On a vehicle with variable valve timing (VVT), the need for a camshaft position sensor (CMP) is obvious. However, on an older engine without VVT, what purpose does the CMP serve? The position of the cam vs crank is fixed, so it seems redundant to have both a CMP and crank position sensor (CKP).

I am diagnosing a intermittent misfire on a 2005 Chevy Malibu 3.5 liter (LX9, no VVT). No check engine light, already did the obvious stuff (plugs/wires/coil). I would like to understand what the CMP and CKP are used for to help my diagnosis.

2 Answers 2


The crankshaft rotates twice per rotation of the camshaft, so simply having a crankshaft position sensor DOES NOT tell the ECU the exact position of the valves and at which point in the combustion cycle the engine is in. The piston can be a top dead center and either be at the end of the compression stroke or end of the exhaust stroke.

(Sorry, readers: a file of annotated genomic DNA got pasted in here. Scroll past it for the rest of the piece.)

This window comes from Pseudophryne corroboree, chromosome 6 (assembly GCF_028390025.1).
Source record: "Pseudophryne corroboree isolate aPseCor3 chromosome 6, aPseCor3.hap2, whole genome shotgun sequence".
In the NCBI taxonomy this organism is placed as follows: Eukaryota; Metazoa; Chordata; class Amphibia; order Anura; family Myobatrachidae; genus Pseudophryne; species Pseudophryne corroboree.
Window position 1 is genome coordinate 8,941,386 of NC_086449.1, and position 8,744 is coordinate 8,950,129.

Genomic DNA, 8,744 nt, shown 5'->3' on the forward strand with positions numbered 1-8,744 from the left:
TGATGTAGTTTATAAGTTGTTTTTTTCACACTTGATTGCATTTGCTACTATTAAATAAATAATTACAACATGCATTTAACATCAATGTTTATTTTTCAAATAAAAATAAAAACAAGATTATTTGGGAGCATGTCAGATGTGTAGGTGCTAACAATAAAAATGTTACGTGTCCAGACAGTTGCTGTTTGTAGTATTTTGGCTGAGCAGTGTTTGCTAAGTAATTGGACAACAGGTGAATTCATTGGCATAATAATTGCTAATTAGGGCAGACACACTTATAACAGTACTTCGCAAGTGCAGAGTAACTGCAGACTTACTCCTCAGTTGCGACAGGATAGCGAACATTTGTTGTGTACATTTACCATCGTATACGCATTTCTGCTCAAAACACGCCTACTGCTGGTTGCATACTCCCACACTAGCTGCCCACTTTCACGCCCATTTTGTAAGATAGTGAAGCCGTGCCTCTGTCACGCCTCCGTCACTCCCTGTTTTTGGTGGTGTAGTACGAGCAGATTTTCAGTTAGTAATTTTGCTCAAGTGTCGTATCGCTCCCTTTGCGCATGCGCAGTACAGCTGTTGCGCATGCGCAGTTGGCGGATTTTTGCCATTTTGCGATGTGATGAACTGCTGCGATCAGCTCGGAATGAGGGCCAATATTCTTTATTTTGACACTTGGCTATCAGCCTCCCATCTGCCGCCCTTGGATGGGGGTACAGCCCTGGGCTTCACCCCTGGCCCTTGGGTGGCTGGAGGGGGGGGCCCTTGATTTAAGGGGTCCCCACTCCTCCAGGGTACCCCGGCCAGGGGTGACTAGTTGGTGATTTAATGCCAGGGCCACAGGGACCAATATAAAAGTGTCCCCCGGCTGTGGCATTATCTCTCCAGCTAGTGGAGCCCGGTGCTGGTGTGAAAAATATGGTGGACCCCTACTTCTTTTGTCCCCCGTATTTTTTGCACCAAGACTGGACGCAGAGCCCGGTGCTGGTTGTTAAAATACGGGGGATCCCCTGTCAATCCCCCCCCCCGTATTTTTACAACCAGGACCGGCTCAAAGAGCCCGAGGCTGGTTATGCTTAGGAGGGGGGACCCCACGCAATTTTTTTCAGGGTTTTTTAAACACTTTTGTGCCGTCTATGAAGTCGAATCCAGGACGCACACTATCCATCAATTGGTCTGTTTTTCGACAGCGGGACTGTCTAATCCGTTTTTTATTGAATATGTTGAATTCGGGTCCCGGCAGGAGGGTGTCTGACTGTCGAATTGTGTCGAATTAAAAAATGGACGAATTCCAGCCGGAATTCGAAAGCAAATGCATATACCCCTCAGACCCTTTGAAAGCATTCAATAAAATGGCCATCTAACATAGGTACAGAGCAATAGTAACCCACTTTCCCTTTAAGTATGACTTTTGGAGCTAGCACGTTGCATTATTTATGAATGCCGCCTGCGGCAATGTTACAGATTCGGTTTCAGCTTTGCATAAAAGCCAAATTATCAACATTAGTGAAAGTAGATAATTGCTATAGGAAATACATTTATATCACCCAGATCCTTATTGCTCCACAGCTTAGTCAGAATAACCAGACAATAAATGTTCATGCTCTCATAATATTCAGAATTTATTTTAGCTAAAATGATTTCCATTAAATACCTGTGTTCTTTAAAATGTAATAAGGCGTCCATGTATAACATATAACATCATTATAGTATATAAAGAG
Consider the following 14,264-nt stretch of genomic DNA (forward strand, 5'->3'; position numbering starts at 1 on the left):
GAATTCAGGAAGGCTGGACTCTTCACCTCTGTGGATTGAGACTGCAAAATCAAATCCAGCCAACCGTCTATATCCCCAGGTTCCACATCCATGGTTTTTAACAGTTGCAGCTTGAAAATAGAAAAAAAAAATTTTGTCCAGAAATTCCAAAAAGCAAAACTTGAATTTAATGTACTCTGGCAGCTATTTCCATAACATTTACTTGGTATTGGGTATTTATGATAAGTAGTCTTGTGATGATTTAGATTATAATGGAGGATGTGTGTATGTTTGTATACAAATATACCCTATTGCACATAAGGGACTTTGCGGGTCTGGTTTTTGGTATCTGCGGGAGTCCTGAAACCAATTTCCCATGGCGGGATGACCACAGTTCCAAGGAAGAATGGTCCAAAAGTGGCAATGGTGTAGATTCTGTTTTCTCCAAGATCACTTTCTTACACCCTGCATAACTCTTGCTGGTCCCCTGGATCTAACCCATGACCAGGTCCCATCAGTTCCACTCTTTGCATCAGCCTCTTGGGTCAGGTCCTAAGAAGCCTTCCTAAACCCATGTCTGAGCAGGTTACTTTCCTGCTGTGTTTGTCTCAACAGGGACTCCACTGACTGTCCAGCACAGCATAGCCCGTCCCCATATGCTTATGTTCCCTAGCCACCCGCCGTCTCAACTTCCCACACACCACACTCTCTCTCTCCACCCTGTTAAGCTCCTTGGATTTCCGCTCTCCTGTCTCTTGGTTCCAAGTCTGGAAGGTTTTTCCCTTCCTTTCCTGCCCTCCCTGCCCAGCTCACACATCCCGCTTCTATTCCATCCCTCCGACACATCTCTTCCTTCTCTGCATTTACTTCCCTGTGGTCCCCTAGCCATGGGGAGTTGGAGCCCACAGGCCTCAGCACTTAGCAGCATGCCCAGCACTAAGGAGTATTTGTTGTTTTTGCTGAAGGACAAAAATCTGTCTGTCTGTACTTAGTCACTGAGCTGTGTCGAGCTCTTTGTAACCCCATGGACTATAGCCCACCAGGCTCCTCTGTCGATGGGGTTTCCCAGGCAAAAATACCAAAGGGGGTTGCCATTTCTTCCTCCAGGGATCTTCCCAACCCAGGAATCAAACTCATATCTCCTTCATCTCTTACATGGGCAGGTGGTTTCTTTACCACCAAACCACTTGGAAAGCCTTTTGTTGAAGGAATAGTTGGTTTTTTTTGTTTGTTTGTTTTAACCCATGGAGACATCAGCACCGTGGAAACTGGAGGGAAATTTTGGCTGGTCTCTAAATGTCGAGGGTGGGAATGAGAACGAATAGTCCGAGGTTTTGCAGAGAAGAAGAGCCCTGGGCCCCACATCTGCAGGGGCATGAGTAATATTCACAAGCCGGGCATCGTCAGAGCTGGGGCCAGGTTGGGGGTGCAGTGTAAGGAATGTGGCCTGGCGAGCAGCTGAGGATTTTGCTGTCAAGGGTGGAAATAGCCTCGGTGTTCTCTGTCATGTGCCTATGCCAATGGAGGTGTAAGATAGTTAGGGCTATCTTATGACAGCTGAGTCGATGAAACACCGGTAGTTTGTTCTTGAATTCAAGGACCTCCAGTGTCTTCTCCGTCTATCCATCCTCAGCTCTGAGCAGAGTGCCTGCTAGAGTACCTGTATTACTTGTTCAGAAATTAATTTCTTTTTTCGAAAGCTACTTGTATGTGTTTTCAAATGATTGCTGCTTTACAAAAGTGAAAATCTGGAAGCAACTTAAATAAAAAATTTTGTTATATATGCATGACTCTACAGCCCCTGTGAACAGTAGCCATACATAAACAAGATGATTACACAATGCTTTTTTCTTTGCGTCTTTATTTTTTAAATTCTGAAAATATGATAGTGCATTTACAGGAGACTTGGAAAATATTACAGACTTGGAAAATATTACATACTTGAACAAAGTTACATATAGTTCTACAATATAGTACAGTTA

Without a camshaft position sensor, the car may run, but will take multiple tries to start as the ECU must guess which of the two possible positions the camshaft is in. The "guessing" is achieved, as the engine rotates during start attempts, it will coincide after some number of attempts with the position that corresponds to the position the ECU believes the system to be at.

Once the engine successfully starts, the ECU can use the crankshaft signal to deduce the camshaft position (since it guessed the initial position correctly)


Because a cam shaft rotates at half the speed of the crank.

The ECU needs to know which phase the cam is in in relation to the 4-stroke cycle, I.E is it on "Suck" stroke or "Bang" stroke, in which the CAM is 180 degrees different but the Crank is the same.


Because the ECU needs* to know when to fire the injectors.

Not so much for spark, as a lot of engines run "Wasted spark" ignition whereby the plugs fire on the exhaust stroke as well as the combustion stroke, or a distributor which rotates at the same speed as the cam. Although some run fully sequential ignition too which also requires the cam sensor.

*Some older engines don't have cam sensors, they simply fire the injectors multiple times during the cycle, which will eventually get sucked in - These have the injectors further away from the valve.

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